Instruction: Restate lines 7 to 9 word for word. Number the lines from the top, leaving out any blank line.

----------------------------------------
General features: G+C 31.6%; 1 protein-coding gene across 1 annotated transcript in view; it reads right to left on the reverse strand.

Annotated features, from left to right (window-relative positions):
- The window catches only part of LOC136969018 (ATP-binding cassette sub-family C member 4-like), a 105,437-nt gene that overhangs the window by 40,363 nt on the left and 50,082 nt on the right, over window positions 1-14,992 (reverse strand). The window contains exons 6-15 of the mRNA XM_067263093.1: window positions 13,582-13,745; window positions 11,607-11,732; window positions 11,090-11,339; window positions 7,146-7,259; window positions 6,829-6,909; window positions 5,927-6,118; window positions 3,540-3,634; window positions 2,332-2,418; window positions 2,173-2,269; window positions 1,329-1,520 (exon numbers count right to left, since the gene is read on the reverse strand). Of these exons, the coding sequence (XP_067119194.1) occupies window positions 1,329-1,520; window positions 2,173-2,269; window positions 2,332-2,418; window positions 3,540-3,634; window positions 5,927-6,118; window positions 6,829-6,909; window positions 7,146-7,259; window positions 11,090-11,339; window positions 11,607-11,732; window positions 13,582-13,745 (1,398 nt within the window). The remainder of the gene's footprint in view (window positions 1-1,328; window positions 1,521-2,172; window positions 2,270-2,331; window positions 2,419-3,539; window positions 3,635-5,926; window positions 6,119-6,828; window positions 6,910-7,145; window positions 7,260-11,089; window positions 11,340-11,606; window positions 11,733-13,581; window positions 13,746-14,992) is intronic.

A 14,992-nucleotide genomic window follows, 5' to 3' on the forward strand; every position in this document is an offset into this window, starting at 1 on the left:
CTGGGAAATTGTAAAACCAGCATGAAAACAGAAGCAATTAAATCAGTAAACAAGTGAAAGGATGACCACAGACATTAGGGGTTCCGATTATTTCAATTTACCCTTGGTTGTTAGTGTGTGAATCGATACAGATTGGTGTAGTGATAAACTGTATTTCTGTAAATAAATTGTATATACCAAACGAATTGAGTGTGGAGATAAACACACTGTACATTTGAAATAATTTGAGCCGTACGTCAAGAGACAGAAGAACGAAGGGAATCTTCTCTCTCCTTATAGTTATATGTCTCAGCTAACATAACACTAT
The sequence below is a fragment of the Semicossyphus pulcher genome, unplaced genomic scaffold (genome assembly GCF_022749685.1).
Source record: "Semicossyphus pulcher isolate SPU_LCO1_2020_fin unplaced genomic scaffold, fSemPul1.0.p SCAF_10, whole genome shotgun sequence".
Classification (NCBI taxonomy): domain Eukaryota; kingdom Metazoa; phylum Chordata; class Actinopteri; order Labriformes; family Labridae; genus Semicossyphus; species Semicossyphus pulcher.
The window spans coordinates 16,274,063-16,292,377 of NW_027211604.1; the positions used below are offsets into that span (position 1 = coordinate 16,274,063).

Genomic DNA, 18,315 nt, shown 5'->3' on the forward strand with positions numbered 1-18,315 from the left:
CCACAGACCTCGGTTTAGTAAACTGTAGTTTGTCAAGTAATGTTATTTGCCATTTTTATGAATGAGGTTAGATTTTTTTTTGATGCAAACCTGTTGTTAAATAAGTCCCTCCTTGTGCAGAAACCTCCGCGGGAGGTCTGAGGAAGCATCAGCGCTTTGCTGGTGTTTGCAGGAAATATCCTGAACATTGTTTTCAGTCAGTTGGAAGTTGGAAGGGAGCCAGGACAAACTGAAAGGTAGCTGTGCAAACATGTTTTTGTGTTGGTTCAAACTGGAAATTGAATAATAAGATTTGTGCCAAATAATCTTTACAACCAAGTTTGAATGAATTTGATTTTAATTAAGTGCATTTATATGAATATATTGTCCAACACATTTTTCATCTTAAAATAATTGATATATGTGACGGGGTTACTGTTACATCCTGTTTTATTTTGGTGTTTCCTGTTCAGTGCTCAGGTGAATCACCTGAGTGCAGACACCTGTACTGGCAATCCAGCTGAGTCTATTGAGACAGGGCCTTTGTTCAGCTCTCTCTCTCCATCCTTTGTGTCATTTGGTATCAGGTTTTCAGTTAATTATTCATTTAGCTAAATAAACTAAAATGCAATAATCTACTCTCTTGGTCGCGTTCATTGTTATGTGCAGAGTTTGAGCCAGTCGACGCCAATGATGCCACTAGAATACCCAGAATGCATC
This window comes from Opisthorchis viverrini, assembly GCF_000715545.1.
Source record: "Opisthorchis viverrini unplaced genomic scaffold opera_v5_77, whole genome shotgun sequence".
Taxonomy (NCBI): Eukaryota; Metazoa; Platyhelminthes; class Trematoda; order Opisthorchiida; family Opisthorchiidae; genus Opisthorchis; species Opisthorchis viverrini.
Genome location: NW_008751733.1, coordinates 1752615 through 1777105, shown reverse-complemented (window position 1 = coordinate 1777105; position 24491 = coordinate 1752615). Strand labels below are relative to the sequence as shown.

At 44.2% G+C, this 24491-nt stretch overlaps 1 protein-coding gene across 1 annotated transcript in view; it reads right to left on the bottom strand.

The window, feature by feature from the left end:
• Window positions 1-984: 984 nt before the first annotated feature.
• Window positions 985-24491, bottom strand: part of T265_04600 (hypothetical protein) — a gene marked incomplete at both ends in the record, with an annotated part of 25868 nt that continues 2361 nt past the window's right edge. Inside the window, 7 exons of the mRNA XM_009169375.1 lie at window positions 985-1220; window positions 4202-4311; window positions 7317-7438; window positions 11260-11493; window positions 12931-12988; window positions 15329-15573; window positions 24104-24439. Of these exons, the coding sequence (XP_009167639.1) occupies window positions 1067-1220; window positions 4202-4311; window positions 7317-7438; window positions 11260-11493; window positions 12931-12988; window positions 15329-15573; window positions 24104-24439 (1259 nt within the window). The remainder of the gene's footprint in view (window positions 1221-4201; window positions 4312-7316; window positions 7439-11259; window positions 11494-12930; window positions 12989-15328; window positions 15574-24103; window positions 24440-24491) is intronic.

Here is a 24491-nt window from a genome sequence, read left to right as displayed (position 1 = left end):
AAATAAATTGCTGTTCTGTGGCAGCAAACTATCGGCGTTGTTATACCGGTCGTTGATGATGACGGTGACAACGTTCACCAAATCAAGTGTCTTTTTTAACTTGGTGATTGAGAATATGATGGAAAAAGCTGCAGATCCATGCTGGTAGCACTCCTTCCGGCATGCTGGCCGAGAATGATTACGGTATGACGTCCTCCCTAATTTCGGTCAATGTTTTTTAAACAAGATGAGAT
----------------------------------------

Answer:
Source record: "Semicossyphus pulcher isolate SPU_LCO1_2020_fin unplaced genomic scaffold, fSemPul1.0.p SCAF_10, whole genome shotgun sequence".
Classification (NCBI taxonomy): domain Eukaryota; kingdom Metazoa; phylum Chordata; class Actinopteri; order Labriformes; family Labridae; genus Semicossyphus; species Semicossyphus pulcher.
The window spans coordinates 16,274,063-16,292,377 of NW_027211604.1; the positions used below are offsets into that span (position 1 = coordinate 16,274,063).